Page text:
Annette Brown, Lifetime The story of June Carter Cash comes to life in the…
- Posted on Apr 17th 2010 12:00PM by Lonny Knapp
"I didn't expect it at all and it kind of blows my mind. I feel a bit like Cinderella," Curran tells Spinner.
'Hunter, Hunter' is Curran's fifth studio album, but the first recorded in St. John's. Enlisting East Coast producer Don Ellis, she recorded the album at home and held guerrilla-style recording sessions in an abandoned CBC building and an empty farmhouse on the fringes of town. These unlikely venues contributed to the moody and intimate vibe captured on the record.
"Popping into all these alternative spaces added to the experience of making the record. It comes across on the record," she explains, admitting, "but I'm not sure how."
A singer, songwriter, poet and occasional playwright, Curran describes her sound as "folk music that drinks," and the craft of songwriting as an act of "expressing the inexpressible, a means of describing the indescribable." She's also a bit of a perfectionist -- it took her 21 months to write and record 'Hunter, Hunter.'
"I'm a very picky writer, and I kept going back to the first task of writing the songs, and everything else got pushed back many, many times," she said.
But her attention to detail has paid off. Critics at home and as far afield as the Netherlands have lauded the album, and before the Juno nod, she had already received multiple nominations at the East Coast Music Awards. While she can't quite nail down what these industry award nominations mean to her as an artist, she says the recognition is flattering.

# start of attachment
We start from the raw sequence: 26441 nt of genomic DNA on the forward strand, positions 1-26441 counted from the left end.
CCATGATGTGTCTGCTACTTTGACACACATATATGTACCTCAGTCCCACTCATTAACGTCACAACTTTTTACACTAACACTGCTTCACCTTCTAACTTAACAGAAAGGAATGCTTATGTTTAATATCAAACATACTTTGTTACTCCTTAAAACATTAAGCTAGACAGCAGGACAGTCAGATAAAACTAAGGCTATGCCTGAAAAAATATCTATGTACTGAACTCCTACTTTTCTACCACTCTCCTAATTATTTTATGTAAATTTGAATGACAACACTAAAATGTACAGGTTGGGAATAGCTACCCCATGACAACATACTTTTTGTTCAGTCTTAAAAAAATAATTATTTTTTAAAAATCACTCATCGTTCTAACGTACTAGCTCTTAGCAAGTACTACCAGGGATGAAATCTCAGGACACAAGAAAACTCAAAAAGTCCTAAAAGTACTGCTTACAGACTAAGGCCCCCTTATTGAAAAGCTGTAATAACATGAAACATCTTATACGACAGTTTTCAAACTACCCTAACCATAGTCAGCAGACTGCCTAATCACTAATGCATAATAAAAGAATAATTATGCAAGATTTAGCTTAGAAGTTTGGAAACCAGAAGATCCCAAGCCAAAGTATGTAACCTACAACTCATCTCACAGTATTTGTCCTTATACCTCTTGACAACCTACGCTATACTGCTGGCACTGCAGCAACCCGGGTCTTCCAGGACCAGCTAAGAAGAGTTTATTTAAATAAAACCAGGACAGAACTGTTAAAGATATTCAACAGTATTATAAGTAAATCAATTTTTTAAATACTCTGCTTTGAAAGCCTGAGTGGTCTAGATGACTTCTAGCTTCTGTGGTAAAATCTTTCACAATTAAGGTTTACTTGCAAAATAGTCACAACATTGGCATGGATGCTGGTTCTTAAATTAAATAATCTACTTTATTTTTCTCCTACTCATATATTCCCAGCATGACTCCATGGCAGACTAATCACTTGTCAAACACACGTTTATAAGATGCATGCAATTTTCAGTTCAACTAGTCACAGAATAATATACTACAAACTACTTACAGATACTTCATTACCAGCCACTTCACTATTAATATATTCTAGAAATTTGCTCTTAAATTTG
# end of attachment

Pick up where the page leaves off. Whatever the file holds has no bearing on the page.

"It's a lovely pat on the back. As a musician, you spend most of your time working, writing and traveling, and no one's giving out awards for miles logged on the road," she says. "But the album came out in September and it's nice to have another reason to celebrate it and introduce it to a new bunch of people."
As part of the Juno celebrations, hundreds of Canadian and international recording artists will descend on St. John's, a city already bristling with musical energy. Those in attendance can expect a wild party, but according to Curran, it can't get much wilder than your average Saturday night on the city's infamous George Street.
"St. John's is a small city, but there are always hundreds of shows going on and tons of musicians roaming around. I almost feel as though the Junos are a bit of an incidental thing," she says.
Curran cut her teeth busking on the streets of St. John's but left home and settled in the mainland city of Halifax, Nova Scotia almost a decade ago. She talks about her hometown with reverence, credits at least some the success of 'Hunter, Hunter' to the city in which it was recorded, and admitted that she pines for her home every day.
"Any young Newfoundlander wants to get out of Newfoundland, but you spend the rest of life wanting to go back. And I'm no different."